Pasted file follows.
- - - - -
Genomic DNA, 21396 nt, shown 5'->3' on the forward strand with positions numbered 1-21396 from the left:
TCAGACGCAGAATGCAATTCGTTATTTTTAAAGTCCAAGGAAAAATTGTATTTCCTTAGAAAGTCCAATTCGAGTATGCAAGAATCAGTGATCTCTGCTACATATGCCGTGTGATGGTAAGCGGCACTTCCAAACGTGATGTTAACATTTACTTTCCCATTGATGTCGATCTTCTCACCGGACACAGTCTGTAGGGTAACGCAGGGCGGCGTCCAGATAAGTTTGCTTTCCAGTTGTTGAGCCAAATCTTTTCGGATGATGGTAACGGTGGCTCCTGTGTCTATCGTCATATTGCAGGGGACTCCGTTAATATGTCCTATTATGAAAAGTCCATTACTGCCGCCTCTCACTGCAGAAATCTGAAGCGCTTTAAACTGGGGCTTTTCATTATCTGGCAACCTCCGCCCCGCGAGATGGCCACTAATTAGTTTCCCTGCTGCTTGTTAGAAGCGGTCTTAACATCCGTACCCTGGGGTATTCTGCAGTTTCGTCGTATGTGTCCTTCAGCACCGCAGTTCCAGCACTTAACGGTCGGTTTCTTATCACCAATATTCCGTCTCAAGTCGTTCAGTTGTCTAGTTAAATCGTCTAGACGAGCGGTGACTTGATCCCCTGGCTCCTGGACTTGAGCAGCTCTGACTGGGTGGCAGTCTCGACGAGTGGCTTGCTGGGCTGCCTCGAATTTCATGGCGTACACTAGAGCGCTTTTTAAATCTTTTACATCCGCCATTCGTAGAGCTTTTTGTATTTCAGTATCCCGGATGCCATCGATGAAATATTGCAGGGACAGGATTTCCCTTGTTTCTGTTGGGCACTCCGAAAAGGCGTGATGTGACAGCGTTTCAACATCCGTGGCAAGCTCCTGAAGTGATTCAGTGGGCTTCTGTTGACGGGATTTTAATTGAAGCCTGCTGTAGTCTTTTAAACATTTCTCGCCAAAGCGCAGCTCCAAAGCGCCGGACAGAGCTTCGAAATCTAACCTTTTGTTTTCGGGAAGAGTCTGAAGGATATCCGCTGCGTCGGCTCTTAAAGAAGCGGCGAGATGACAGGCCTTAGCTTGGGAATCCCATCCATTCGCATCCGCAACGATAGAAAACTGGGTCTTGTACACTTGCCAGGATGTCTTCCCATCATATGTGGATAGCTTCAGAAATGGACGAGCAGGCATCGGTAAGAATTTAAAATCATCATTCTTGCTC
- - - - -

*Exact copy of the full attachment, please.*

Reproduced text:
Genomic DNA, 21396 nt, shown 5'->3' on the forward strand with positions numbered 1-21396 from the left:
TCAGACGCAGAATGCAATTCGTTATTTTTAAAGTCCAAGGAAAAATTGTATTTCCTTAGAAAGTCCAATTCGAGTATGCAAGAATCAGTGATCTCTGCTACATATGCCGTGTGATGGTAAGCGGCACTTCCAAACGTGATGTTAACATTTACTTTCCCATTGATGTCGATCTTCTCACCGGACACAGTCTGTAGGGTAACGCAGGGCGGCGTCCAGATAAGTTTGCTTTCCAGTTGTTGAGCCAAATCTTTTCGGATGATGGTAACGGTGGCTCCTGTGTCTATCGTCATATTGCAGGGGACTCCGTTAATATGTCCTATTATGAAAAGTCCATTACTGCCGCCTCTCACTGCAGAAATCTGAAGCGCTTTAAACTGGGGCTTTTCATTATCTGGCAACCTCCGCCCCGCGAGATGGCCACTAATTAGTTTCCCTGCTGCTTGTTAGAAGCGGTCTTAACATCCGTACCCTGGGGTATTCTGCAGTTTCGTCGTATGTGTCCTTCAGCACCGCAGTTCCAGCACTTAACGGTCGGTTTCTTATCACCAATATTCCGTCTCAAGTCGTTCAGTTGTCTAGTTAAATCGTCTAGACGAGCGGTGACTTGATCCCCTGGCTCCTGGACTTGAGCAGCTCTGACTGGGTGGCAGTCTCGACGAGTGGCTTGCTGGGCTGCCTCGAATTTCATGGCGTACACTAGAGCGCTTTTTAAATCTTTTACATCCGCCATTCGTAGAGCTTTTTGTATTTCAGTATCCCGGATGCCATCGATGAAATATTGCAGGGACAGGATTTCCCTTGTTTCTGTTGGGCACTCCGAAAAGGCGTGATGTGACAGCGTTTCAACATCCGTGGCAAGCTCCTGAAGTGATTCAGTGGGCTTCTGTTGACGGGATTTTAATTGAAGCCTGCTGTAGTCTTTTAAACATTTCTCGCCAAAGCGCAGCTCCAAAGCGCCGGACAGAGCTTCGAAATCTAACCTTTTGTTTTCGGGAAGAGTCTGAAGGATATCCGCTGCGTCGGCTCTTAAAGAAGCGGCGAGATGACAGGCCTTAGCTTGGGAATCCCATCCATTCGCATCCGCAACGATAGAAAACTGGGTCTTGTACACTTGCCAGGATGTCTTCCCATCATATGTGGATAGCTTCAGAAATGGACGAGCAGGCATCGGTAAGAATTTAAAATCATCATTCTTGCTC